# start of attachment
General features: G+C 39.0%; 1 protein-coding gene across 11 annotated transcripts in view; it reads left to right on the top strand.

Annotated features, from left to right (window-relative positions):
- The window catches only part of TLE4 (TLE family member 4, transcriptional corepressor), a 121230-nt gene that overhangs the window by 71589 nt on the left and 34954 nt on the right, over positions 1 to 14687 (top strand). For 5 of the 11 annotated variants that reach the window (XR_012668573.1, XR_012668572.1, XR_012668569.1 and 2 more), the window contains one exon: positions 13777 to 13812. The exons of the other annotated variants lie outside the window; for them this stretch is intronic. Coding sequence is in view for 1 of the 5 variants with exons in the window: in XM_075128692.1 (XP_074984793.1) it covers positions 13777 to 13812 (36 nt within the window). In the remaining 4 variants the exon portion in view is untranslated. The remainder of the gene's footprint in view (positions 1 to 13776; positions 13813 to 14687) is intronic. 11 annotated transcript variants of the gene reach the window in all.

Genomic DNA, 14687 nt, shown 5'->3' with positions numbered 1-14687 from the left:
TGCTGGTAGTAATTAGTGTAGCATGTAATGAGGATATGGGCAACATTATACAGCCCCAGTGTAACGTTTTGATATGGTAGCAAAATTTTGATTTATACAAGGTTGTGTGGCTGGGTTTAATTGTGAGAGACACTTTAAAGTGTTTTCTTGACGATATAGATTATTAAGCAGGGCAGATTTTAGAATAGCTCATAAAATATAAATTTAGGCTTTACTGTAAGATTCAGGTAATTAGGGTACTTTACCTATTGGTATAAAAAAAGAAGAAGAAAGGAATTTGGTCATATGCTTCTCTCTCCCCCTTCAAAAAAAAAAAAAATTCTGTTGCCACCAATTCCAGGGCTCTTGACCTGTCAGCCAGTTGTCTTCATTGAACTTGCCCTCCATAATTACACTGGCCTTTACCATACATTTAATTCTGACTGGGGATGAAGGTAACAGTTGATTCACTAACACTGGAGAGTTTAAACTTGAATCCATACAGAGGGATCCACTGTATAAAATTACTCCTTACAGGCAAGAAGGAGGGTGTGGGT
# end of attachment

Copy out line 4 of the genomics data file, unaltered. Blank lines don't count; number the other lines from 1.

Genomic DNA, 14687 nt, shown 5'->3' with positions numbered 1-14687 from the left: